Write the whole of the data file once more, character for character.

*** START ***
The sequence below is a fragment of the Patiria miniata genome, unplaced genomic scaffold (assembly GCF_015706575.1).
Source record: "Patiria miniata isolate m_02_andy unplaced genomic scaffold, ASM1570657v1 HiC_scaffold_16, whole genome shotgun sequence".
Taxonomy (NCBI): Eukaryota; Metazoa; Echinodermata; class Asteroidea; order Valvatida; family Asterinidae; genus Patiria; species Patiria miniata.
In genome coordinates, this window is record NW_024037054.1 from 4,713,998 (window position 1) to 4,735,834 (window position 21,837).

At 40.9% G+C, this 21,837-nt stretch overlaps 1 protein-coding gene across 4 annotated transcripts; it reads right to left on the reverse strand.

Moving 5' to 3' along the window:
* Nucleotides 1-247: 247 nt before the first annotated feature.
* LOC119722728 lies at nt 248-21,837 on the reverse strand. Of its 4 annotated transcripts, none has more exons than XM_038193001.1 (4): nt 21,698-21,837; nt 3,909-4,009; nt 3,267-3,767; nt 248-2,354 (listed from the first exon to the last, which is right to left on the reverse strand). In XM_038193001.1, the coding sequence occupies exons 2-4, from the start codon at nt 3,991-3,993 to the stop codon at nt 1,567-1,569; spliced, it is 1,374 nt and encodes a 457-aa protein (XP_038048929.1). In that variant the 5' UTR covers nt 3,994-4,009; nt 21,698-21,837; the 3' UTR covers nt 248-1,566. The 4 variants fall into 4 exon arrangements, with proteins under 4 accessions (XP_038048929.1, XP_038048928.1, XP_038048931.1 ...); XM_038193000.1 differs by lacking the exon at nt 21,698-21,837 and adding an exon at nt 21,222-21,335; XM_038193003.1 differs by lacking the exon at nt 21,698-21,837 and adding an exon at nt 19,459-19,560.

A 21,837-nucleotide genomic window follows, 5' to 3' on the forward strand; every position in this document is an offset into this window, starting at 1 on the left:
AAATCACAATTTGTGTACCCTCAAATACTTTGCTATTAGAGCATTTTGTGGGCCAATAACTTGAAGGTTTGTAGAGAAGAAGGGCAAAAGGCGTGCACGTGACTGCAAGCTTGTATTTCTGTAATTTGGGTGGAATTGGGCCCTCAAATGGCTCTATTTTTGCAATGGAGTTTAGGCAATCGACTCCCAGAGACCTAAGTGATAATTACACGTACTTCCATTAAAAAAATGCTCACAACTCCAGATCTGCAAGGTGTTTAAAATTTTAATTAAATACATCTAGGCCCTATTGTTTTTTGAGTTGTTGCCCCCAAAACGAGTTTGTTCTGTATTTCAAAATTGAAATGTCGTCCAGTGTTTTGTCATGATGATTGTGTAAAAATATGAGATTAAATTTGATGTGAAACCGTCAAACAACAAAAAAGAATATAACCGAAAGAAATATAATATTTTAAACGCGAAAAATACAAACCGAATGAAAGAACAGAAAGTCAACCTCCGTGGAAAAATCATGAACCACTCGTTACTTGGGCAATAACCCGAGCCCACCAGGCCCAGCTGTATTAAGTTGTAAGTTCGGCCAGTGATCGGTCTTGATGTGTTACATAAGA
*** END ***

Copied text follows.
The sequence below is a fragment of the Patiria miniata genome, unplaced genomic scaffold (assembly GCF_015706575.1).
Source record: "Patiria miniata isolate m_02_andy unplaced genomic scaffold, ASM1570657v1 HiC_scaffold_16, whole genome shotgun sequence".
Taxonomy (NCBI): Eukaryota; Metazoa; Echinodermata; class Asteroidea; order Valvatida; family Asterinidae; genus Patiria; species Patiria miniata.
In genome coordinates, this window is record NW_024037054.1 from 4,713,998 (window position 1) to 4,735,834 (window position 21,837).

At 40.9% G+C, this 21,837-nt stretch overlaps 1 protein-coding gene across 4 annotated transcripts; it reads right to left on the reverse strand.

Moving 5' to 3' along the window:
* Nucleotides 1-247: 247 nt before the first annotated feature.
* LOC119722728 lies at nt 248-21,837 on the reverse strand. Of its 4 annotated transcripts, none has more exons than XM_038193001.1 (4): nt 21,698-21,837; nt 3,909-4,009; nt 3,267-3,767; nt 248-2,354 (listed from the first exon to the last, which is right to left on the reverse strand). In XM_038193001.1, the coding sequence occupies exons 2-4, from the start codon at nt 3,991-3,993 to the stop codon at nt 1,567-1,569; spliced, it is 1,374 nt and encodes a 457-aa protein (XP_038048929.1). In that variant the 5' UTR covers nt 3,994-4,009; nt 21,698-21,837; the 3' UTR covers nt 248-1,566. The 4 variants fall into 4 exon arrangements, with proteins under 4 accessions (XP_038048929.1, XP_038048928.1, XP_038048931.1 ...); XM_038193000.1 differs by lacking the exon at nt 21,698-21,837 and adding an exon at nt 21,222-21,335; XM_038193003.1 differs by lacking the exon at nt 21,698-21,837 and adding an exon at nt 19,459-19,560.

A 21,837-nucleotide genomic window follows, 5' to 3' on the forward strand; every position in this document is an offset into this window, starting at 1 on the left:
AAATCACAATTTGTGTACCCTCAAATACTTTGCTATTAGAGCATTTTGTGGGCCAATAACTTGAAGGTTTGTAGAGAAGAAGGGCAAAAGGCGTGCACGTGACTGCAAGCTTGTATTTCTGTAATTTGGGTGGAATTGGGCCCTCAAATGGCTCTATTTTTGCAATGGAGTTTAGGCAATCGACTCCCAGAGACCTAAGTGATAATTACACGTACTTCCATTAAAAAAATGCTCACAACTCCAGATCTGCAAGGTGTTTAAAATTTTAATTAAATACATCTAGGCCCTATTGTTTTTTGAGTTGTTGCCCCCAAAACGAGTTTGTTCTGTATTTCAAAATTGAAATGTCGTCCAGTGTTTTGTCATGATGATTGTGTAAAAATATGAGATTAAATTTGATGTGAAACCGTCAAACAACAAAAAAGAATATAACCGAAAGAAATATAATATTTTAAACGCGAAAAATACAAACCGAATGAAAGAACAGAAAGTCAACCTCCGTGGAAAAATCATGAACCACTCGTTACTTGGGCAATAACCCGAGCCCACCAGGCCCAGCTGTATTAAGTTGTAAGTTCGGCCAGTGATCGGTCTTGATGTGTTACATAAGA